In his 20 years as a counselor, Dr. Nicastro has lectured at universities, supervised doctoral students, conducted numerous workshops, and appeared in television, radio and national magazine programs.
Latest posts by Dr. Richard Nicastro (see all)
- Building a Healthy Relationship and the Problem of Disowned Anger - March 5, 2015
- Do You Feel Seen by Your Partner? - February 9, 2015
- Understanding Your Past for a Healthy Relationship - January 22, 2015
Relationship Help Quick Tip
The ability to mentally compartmentalize, to mentally segment your life so that you can be more present to the gifts of love, is a skill often overlooked in marriage/relationship help literature. However, it’s an important skill to nurture.
A straightforward example is being able to leave the stresses of work at the office and not have the residue of these experiences invade the space of your home-life and relationship; or temporarily leaving your role as parents/caregivers as you plan a “date night” that will involve romance and sexual passion.
Mental compartmentalization is like having a mental desk-organizer that holds different experiences in separate chambers, as well as the feelings associated with these experience. Some people are natural compartmentalizers, mentally segmenting their experiences into discrete and boundaried psychic events and, as a result, may be able to more effortlessly stay present in the moment.
Many of us, however, need to make conscious efforts to compartmentalize in order to protect our relationship.
Marriage Help: Benefits of Mental Compartmentalization
The ability to compartmentalize allows you and your spouse/partner to create a relational-sanctuary that protects your marriage/relationship from the negative energies or competing priorities that can erode emotional and physical intimacy. Like the skin that protects your internal organs from injury or irritants, creating mental boundaries buffers your relationship from the intrusive, negative outside influences that can chip away at your relationship’s foundation.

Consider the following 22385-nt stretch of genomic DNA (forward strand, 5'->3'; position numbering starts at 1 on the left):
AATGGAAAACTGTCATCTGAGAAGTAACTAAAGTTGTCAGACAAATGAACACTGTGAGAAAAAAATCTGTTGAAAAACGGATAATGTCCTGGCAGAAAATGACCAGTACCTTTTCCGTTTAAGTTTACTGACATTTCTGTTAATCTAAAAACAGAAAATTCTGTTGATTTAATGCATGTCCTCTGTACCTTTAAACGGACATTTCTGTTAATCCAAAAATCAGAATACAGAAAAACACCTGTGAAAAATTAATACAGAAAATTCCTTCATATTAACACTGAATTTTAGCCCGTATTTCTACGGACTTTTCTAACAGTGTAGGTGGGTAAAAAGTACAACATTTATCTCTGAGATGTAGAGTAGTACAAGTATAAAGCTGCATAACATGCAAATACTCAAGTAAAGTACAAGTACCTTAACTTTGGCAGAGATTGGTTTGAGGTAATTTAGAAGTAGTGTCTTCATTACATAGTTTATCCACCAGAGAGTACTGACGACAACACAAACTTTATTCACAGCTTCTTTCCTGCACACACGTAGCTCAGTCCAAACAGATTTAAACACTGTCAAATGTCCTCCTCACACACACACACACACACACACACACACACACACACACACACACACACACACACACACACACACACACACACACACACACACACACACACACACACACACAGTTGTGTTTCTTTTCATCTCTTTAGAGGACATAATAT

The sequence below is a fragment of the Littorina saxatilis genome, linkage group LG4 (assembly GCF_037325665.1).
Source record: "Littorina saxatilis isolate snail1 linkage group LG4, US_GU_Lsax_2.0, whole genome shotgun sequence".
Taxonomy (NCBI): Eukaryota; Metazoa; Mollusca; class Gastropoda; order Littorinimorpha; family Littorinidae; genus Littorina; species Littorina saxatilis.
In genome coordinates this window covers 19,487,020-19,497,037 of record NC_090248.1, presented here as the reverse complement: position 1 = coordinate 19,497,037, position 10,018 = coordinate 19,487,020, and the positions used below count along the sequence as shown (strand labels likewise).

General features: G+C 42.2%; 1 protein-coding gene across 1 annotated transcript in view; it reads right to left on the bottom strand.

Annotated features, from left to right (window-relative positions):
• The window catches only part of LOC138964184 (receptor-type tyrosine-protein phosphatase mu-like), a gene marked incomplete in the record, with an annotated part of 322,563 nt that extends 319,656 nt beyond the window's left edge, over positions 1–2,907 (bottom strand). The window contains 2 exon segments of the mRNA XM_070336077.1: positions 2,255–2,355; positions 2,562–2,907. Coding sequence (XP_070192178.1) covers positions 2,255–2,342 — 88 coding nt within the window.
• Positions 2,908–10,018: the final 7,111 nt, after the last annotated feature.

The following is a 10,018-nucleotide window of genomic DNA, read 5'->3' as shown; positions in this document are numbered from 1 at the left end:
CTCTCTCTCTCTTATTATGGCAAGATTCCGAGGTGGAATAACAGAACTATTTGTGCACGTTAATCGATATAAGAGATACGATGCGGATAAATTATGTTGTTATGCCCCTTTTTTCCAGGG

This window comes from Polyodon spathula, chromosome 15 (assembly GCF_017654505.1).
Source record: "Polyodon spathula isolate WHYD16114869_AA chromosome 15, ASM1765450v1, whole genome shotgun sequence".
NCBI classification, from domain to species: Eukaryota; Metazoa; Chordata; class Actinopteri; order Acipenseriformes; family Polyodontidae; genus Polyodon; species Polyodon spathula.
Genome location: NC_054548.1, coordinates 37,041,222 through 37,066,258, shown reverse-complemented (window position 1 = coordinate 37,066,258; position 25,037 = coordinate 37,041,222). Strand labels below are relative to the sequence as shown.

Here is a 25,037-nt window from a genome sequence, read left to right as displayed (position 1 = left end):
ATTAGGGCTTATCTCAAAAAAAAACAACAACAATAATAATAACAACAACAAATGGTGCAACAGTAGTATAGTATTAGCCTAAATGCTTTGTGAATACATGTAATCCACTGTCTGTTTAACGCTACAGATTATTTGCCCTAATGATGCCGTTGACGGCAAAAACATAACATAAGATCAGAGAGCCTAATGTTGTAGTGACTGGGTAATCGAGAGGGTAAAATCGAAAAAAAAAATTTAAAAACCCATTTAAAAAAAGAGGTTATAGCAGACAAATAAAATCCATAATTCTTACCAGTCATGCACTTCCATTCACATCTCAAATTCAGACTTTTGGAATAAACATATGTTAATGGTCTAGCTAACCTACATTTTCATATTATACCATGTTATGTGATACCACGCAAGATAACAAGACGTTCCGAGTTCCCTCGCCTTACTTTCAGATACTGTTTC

Of course, it’s unrealistic to think that anyone possesses the mental capacity to barricade their marriage/relationship from all stresses that exist in modern life. But the couples I see in marriage and couples counseling often feel victimized by external experiences which may be out of their control. When this is the case, making efforts to reclaim your relationship by creating pockets of time together where you are both making deliberate efforts to focus on each other can go a long way toward diminishing the effects of outside stressors and creating a peaceful sanctuary within the relationship.
This approach doesn’t deny the stresses of your life but rather, puts those stresses on hold so that you can reignite and savor the love and gratitude that connects you both.
How will you and your partner create pockets of time that act as a sanctuary for your love?
Dr. Rich Nicastro
Las Cruces, New Mexico